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S&P Experts On Imminent Rate Hike: Buy Commodities; No Bonds
Aspire | 28 August 2015
By: Vance Wong
Articles (74) Profile

Ever since the Federal Open Committee Meeting (FOMC) minutes were released, economists and expert analysts have been discussing it. While there was no explicit indication that the US Federal Reserve would hike rates, there is a growing consensus that it will happen in September.

Undoubtedly, there are experts who think the current slowing of the global economy is making it hard for the Feds. Several Standard & Poor’s (S&P) Dow Jones Indices analysts had given their views about the rate hike and what it would mean for the economy.

Rates Not the Most Worrying

Weak consumer spending is considered a more long-standing concern. Image from: REUTERS/BRENDAN MCDERMID

Contrary to what most investors and market watchers are thinking, Dr. David Blitzer (Ph.D), managing director and chairman of the Index Committee thinks that the economy has worries bigger than interest rates.

Dr. Blitzer pointed out that the stock market has had a very long run, which elevated valuations to ‘generous’ levels despite weakening earnings growth. Consumer confidence and exports have weakened for some time now, and this is even before the rates are raised.

When rates are finally raised, we could expect weakened consumer spending and a stronger Dollar would hit exports and commodities even harder. These are issues that the Fed would find extremely challenging to tackle regardless of whether rates are raised or not.

Rates Least Important In Commodity Performance

Commodities Indices expert Jodie Gunzberg thinks that interest rates are actually of the least importance to commodity performance right now. The slowing of China’s economy, oil production in the US and supply in Iran, as well as the Greek crisis are all bigger factors in commodity performance.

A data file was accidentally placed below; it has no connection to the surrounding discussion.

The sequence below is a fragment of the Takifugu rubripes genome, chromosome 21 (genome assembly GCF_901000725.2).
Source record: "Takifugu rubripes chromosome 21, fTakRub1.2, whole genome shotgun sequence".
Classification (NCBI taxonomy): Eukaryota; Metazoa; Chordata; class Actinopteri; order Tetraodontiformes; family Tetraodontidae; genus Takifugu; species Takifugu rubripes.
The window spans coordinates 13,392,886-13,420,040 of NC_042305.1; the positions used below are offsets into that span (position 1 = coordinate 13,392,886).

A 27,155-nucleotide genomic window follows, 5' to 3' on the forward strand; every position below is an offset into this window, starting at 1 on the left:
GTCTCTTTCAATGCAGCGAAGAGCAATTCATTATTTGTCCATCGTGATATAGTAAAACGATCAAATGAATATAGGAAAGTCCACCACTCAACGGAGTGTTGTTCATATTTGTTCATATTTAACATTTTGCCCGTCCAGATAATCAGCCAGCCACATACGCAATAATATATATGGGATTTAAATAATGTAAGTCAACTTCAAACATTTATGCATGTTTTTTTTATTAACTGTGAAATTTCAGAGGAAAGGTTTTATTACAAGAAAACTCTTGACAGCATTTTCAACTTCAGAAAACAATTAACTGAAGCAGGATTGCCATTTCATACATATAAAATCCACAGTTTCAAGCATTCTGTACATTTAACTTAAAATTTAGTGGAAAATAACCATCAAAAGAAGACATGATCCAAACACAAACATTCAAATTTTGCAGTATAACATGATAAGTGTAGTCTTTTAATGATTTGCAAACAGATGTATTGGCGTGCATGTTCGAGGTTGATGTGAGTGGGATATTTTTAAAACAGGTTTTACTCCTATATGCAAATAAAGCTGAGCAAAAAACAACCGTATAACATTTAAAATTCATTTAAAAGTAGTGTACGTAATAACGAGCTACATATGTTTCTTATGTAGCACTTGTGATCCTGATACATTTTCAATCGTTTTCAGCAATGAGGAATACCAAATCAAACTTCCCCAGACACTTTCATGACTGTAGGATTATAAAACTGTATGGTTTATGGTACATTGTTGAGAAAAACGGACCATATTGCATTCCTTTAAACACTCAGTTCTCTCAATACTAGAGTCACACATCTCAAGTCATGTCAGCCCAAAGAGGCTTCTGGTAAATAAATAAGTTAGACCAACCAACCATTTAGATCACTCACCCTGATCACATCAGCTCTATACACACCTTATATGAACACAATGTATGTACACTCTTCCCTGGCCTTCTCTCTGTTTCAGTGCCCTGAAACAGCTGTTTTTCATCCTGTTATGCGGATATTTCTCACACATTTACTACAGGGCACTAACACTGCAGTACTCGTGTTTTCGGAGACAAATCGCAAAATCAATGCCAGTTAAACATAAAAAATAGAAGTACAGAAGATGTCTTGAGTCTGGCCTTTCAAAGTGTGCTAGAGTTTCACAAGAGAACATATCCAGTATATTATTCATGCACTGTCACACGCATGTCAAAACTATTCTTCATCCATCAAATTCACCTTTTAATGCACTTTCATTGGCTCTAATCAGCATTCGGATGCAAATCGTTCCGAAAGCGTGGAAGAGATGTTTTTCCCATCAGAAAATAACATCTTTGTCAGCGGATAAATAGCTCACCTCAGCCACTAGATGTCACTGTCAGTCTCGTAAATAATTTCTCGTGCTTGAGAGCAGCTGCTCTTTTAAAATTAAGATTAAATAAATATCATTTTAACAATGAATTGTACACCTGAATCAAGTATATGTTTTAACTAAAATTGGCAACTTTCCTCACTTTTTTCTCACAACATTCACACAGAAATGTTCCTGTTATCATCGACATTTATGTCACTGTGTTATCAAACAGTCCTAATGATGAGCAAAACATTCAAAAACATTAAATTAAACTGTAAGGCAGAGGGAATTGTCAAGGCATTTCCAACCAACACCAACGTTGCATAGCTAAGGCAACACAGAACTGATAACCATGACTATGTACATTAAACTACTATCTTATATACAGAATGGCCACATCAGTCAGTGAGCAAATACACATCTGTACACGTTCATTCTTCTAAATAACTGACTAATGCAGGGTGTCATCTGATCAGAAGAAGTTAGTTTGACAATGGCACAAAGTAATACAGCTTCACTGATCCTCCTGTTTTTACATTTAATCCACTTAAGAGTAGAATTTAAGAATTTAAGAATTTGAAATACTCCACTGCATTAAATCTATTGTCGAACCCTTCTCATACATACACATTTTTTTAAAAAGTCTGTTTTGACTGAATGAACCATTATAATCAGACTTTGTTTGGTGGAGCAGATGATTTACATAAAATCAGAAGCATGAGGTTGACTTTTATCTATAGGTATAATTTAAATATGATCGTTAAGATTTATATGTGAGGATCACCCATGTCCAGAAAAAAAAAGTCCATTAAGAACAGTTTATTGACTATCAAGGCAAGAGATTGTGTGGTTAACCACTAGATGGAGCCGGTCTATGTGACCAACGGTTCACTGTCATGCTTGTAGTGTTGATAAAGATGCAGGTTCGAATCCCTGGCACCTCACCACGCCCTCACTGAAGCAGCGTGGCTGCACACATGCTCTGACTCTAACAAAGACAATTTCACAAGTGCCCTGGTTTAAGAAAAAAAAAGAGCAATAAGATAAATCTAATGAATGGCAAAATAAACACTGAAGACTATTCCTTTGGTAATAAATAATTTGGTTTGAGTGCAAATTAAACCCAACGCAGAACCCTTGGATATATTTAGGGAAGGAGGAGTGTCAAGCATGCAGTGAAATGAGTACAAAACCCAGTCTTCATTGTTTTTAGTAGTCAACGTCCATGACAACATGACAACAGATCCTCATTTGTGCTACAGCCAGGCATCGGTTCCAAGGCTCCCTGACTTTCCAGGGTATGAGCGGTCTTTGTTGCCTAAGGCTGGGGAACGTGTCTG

She pointed out that even if rates were raised, it would be only about a 0.25 percent increase, a figure that the markets have probably already taken into account. A stronger Dollar would also not have much effect on commodities because of the existing glut, especially in oil.

Oil prices have already fallen to four-month low in July, amid Chinese stocks rout.

Problem in the Bonds Market

If there were only be one asset class that would be affected by hiked rates, it would most probably be bonds. James R. Rieger, Head of Fixed Income, reminds us that bond prices and interest rates would almost always have an inverse relationship.

Duration is everything for bonds in a climate where rates are rising. Bonds that have a longer maturity time are prone to decline in value as yields change. The current climate of fixed-rate bonds being favourable might change quickly, and this is when floating-rate bonds triumph.

With a Communications background, Vance has the passion to write with a purpose - to provide content supported with substantial evidence to vested readers.

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